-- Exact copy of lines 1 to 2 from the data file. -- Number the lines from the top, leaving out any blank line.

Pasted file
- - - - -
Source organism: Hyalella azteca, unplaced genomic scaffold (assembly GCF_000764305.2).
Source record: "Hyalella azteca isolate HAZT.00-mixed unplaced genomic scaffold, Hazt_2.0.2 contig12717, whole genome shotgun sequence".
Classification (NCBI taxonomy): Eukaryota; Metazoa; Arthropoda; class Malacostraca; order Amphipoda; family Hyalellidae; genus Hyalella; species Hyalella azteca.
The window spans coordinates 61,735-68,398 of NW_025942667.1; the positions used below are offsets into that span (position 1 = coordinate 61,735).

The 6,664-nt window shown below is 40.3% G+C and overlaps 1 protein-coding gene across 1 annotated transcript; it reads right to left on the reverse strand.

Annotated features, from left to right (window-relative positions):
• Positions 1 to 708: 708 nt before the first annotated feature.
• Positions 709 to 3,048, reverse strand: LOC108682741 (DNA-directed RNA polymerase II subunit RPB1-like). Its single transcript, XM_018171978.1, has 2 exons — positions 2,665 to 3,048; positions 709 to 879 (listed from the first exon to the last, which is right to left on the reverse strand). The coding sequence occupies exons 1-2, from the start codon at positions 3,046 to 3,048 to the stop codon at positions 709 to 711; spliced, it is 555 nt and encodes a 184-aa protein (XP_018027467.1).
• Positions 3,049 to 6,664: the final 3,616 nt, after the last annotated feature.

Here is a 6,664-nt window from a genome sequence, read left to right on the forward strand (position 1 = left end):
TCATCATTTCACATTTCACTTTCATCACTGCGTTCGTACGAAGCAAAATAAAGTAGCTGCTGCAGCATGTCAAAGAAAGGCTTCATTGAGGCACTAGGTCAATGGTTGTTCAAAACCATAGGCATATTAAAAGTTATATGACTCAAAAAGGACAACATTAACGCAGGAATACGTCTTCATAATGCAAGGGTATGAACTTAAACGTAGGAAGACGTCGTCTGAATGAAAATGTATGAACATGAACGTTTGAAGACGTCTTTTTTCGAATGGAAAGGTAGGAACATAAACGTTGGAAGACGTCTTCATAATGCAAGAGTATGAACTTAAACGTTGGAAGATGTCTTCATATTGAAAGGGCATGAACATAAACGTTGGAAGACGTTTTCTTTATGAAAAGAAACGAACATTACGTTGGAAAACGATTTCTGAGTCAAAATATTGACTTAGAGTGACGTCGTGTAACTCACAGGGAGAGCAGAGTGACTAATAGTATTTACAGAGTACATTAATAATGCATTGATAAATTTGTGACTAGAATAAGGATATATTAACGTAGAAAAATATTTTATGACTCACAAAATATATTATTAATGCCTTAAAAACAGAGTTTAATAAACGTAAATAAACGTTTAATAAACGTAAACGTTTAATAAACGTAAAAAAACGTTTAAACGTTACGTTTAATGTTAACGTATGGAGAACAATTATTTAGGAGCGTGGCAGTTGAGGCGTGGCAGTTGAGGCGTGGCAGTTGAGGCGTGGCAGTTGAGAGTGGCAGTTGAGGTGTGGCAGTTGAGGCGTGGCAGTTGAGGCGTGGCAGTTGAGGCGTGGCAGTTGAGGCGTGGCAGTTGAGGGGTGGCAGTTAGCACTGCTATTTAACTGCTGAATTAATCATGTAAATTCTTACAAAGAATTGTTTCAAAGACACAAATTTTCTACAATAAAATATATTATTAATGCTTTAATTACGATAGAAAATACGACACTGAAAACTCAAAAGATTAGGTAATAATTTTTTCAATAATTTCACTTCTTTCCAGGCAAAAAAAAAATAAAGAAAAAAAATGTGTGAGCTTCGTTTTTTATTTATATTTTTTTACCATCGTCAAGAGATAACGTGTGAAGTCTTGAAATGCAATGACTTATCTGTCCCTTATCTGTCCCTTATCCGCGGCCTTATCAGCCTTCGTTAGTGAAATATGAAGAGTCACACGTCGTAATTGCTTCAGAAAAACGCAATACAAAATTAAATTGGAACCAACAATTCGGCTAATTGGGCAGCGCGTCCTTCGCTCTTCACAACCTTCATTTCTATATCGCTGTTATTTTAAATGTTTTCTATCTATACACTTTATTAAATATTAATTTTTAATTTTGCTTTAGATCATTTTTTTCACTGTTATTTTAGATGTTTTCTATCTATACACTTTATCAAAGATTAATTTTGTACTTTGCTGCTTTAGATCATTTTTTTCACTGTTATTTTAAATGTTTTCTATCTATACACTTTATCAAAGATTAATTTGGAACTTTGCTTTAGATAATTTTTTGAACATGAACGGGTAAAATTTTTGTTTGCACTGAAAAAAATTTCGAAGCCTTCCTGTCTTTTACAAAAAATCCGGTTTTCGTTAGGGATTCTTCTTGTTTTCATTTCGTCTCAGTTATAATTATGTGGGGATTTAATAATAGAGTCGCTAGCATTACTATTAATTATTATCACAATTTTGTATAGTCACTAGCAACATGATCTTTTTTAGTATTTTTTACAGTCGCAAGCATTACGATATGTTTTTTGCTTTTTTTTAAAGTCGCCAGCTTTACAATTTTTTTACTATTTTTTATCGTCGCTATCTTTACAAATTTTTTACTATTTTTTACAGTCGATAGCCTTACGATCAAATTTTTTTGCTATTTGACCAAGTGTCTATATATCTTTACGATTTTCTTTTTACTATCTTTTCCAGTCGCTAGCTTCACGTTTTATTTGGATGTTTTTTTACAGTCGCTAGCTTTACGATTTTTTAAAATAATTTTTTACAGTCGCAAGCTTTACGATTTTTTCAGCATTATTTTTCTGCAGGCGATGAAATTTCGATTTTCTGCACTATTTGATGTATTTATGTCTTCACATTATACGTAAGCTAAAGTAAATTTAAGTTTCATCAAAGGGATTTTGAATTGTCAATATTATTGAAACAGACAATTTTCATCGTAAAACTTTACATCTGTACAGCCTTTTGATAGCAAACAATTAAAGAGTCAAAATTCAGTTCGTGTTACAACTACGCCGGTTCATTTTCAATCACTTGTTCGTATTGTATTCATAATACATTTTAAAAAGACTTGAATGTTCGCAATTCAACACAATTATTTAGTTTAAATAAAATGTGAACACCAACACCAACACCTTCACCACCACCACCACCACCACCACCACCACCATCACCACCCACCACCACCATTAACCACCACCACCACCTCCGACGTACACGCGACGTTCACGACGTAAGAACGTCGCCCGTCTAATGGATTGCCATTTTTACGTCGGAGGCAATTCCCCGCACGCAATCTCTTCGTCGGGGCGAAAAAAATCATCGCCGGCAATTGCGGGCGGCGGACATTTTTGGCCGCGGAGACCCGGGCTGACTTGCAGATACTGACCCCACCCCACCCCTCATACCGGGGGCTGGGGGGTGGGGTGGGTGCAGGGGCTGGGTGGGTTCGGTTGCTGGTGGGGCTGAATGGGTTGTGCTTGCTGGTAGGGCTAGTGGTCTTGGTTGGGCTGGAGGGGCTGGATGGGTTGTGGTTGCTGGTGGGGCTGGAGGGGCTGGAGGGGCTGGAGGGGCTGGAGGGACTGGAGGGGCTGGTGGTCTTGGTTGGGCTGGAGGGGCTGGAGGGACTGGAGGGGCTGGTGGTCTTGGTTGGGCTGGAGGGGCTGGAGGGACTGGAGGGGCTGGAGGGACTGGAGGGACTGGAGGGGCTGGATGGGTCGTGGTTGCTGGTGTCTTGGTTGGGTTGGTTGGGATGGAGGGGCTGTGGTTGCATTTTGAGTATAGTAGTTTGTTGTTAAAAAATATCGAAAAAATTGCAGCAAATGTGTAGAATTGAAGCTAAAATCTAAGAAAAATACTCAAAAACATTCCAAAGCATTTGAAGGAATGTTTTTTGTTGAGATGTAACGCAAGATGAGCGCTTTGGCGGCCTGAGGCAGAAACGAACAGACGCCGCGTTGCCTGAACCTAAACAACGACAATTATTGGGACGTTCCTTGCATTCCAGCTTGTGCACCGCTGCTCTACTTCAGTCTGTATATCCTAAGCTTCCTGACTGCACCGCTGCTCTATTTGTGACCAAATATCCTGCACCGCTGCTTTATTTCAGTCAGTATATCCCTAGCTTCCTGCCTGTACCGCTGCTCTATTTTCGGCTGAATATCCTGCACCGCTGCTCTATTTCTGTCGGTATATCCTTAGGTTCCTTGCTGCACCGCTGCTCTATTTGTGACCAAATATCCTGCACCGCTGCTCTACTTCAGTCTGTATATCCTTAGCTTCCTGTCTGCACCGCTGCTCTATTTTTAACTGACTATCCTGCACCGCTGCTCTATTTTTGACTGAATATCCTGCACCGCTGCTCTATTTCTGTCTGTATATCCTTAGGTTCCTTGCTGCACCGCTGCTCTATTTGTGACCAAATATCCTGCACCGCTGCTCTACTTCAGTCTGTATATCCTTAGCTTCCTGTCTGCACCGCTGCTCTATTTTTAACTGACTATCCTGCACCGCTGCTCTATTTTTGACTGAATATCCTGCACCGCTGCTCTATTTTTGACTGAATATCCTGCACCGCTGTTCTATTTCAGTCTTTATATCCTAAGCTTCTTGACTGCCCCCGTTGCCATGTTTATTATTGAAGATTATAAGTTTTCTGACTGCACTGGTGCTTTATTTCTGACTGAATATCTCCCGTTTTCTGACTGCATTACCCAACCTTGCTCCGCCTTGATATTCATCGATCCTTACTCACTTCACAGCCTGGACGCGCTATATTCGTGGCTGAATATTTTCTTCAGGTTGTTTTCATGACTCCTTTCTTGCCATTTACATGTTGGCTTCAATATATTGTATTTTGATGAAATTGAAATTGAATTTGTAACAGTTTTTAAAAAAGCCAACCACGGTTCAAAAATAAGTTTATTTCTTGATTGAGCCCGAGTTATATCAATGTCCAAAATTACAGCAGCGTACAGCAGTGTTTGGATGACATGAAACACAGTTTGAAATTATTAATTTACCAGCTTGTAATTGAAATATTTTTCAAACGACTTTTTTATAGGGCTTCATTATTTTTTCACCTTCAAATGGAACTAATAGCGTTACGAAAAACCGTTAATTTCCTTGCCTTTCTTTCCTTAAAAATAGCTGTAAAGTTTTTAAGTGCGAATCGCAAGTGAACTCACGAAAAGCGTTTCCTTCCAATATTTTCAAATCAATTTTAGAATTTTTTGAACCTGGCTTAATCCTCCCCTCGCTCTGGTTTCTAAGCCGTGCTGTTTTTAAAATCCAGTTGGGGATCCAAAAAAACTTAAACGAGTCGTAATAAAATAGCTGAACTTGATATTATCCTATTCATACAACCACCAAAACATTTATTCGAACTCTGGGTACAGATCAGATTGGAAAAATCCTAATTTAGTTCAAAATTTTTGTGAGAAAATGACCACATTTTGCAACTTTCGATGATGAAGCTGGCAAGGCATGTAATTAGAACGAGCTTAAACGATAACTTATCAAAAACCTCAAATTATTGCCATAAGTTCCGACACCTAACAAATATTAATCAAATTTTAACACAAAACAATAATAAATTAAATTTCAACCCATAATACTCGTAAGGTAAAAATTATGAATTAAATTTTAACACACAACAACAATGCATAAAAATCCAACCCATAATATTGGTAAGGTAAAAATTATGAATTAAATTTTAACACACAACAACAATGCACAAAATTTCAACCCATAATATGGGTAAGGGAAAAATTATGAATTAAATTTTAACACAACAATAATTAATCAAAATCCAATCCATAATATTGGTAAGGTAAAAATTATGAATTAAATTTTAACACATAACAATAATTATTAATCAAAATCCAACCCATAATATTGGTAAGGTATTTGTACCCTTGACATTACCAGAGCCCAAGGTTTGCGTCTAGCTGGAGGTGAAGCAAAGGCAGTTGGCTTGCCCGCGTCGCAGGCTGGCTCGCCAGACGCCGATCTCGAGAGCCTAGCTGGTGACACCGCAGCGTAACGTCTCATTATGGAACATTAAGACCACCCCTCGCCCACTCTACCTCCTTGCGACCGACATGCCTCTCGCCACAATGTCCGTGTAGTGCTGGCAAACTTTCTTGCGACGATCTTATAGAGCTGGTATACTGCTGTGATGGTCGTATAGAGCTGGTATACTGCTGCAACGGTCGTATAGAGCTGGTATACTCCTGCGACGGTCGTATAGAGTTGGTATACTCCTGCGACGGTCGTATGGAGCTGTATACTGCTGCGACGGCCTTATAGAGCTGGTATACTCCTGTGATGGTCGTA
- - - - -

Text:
Source organism: Hyalella azteca, unplaced genomic scaffold (assembly GCF_000764305.2).
Source record: "Hyalella azteca isolate HAZT.00-mixed unplaced genomic scaffold, Hazt_2.0.2 contig12717, whole genome shotgun sequence".